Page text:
Editor's note: Helen Boucher is director of the infectious diseases fellowship program and staff physician at Tufts Medical Center, and associate professor of medicine at Tufts University School of Medicine. She is a member of the Infectious Diseases Society of America's Antimicrobial Resistance Committee and serves in advisory roles related to antibiotic development for some pharmaceutical companies.
(CNN) -- For desperately ill patients with serious, life-threatening antibiotic-resistant infections, access to new antibiotics is a matter of life and death.
All across America, people are dying from bacterial infections that we used to be able to cure with antibiotics.
Just this March, the Centers for Disease Control and Prevention warned the public about a four-fold increase in one group of "nightmare bacteria," carbapenem-resistant Enterobacteriaceae, which kills up to 50% of the people infected, and is on the rise. The annual impact of antibiotic resistant infections on the U.S. health care system is estimated to be $21 billion to $34 billion in excess health care costs and more than 8 million additional hospital days. At the same time, we are not making new antibiotics fast enough to prevent these deaths.
Without new antibiotics, things we all take for granted, including surgery, chemotherapy, organ transplantation and premature infant care, will be in jeopardy. A streamlined but targeted approach that speeds regulatory approval of new antibiotics -- and limits their use to the sickest of the sick -- is an appropriate way to balance the safety risks of these new drugs with the lifesaving benefits they can offer patients who have no other treatment options.
As a practicing infectious disease physician, my colleagues and I are seeing firsthand the devastating effects that resistant infections have on patients.
Consider Addie Rerecich, who was a healthy, athletic 11-year-old in 2011 before she spent five months in an Arizona hospital battling several serious drug-resistant infections that her doctors did not have antibiotics powerful enough to treat. Addie ultimately needed a double lung transplant to save her life. The health care costs from her hospital stay alone totaled $6 million, and she will need medical attention and therapy for the rest of her life.
As resistant infections like those that nearly took Addie's life continue to increase, the antibiotic pipeline is nearly dry, with few drugs in development that will work against the most alarming pathogens our patients face.
A proposal from the Infectious Diseases Society of America aims to address a key part of the problem by reducing the obstacles to regulatory approval of new antibiotics for use in a distinct, narrow group of people: Patients with serious resistant infections that have no effective treatment options left.
How will this make a difference?
The current regulatory environment in the U.S. discourages drug companies from antibiotic research and development, and few firms are active in this area today. Antibiotics also aren't as profitable as other drugs, such as those for chronic conditions like heart disease or diabetes, which patients often take for years. A more direct path for regulatory approval can encourage more companies to get involved in antibiotic development again.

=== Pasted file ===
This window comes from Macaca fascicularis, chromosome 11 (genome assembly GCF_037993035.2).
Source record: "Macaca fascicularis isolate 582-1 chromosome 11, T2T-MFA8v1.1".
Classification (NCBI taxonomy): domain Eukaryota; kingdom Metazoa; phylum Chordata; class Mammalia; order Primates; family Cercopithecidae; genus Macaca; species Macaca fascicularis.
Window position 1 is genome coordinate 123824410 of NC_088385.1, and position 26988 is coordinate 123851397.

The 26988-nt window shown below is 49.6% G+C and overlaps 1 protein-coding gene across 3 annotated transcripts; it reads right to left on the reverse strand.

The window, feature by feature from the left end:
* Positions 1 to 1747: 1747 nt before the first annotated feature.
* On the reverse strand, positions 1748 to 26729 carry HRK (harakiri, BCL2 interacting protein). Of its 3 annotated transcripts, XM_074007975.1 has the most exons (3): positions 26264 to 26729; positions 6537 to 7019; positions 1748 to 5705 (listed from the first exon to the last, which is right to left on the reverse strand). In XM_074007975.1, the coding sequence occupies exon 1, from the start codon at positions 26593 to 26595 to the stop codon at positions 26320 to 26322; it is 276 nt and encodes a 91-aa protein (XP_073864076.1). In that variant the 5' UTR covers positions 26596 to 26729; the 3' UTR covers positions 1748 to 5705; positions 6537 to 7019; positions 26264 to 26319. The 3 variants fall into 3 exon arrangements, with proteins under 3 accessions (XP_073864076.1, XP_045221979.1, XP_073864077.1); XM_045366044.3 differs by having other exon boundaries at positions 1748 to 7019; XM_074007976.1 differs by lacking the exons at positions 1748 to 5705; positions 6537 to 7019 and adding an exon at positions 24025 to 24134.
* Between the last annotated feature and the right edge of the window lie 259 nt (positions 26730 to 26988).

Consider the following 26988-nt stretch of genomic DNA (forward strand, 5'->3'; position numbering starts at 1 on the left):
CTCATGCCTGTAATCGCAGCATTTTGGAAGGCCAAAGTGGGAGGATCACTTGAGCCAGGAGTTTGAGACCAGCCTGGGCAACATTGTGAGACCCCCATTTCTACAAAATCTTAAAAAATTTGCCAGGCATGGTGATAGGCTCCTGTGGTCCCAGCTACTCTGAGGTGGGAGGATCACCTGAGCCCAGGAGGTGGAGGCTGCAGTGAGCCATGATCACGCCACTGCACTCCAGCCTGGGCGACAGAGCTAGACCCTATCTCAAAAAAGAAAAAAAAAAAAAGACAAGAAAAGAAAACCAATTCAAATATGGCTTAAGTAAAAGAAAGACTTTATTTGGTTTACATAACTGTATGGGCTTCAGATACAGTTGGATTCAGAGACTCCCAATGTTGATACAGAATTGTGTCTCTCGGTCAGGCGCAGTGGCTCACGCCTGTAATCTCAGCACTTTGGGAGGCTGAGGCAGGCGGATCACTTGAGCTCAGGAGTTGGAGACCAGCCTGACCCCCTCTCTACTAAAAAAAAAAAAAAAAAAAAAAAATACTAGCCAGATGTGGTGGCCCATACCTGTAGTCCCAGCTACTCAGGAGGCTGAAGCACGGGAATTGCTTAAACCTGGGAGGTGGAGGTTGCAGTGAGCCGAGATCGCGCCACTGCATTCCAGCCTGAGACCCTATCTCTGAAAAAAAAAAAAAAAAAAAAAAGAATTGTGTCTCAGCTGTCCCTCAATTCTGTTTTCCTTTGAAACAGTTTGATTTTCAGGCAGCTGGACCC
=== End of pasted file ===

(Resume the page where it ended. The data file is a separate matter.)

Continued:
IDSA's approach -- the Limited Population Antibacterial Drug -- would speed patients' access to new, lifesaving antibiotics by allowing the Food and Drug Administration to approve them for narrow use based on smaller clinical trials than required for more widely used antibiotics. Under LPAD, drug companies will still have to show that a drug's benefits outweigh the risks in patients with serious infections. It's an idea modeled after the successful Orphan Drug Program, which encourages the development of drugs for rare diseases.
Promoting the appropriate use of these new antibiotics is critical, because we know antibiotic misuse and overuse are significant drivers of drug resistance.
Special labeling will ensure narrow marketing of these drugs. Educational efforts should be put in place to send a strong signal to health care providers, facilities and insurers that these drugs are only for patients who need them most. These drugs will also likely be priced higher, commensurate with their value as life-saving medicines, than traditionally approved antibiotics, another factor that will help limit their wider use.
Antibiotic stewardship programs, which encourage appropriate antibiotic use by providers and health facilities, will play a key role. These programs provide much needed support and guidance to clinicians and ensure that our precious resource of antibiotics will be used wisely.
Professional medical groups -- including the American Medical Association -- public health organizations, patient groups and pharmaceutical manufacturers have voiced their support for IDSA's proposal. FDA and several members of Congress are also interested in the concept and in moving it forward.
To be sure, developing new antibiotics and speeding their approval process to treat seriously ill patients is just one way to grapple with this complex public health crisis.
IDSA also promotes enhanced public health efforts, including better data collection and surveillance of drug resistance and the use of antibiotics, improved infection prevention, antimicrobial stewardship, and stronger efforts to encourage the appropriate use of antibiotics in humans and on the farm. Increased research funding to explore how antibiotic resistance develops and spreads is just as vital, along with additional economic incentives and regulatory clarity to boost antibiotic development.
Patients like Addie need our help. We must take action now.
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The opinions expressed in this commentary are solely those of Helen Boucher.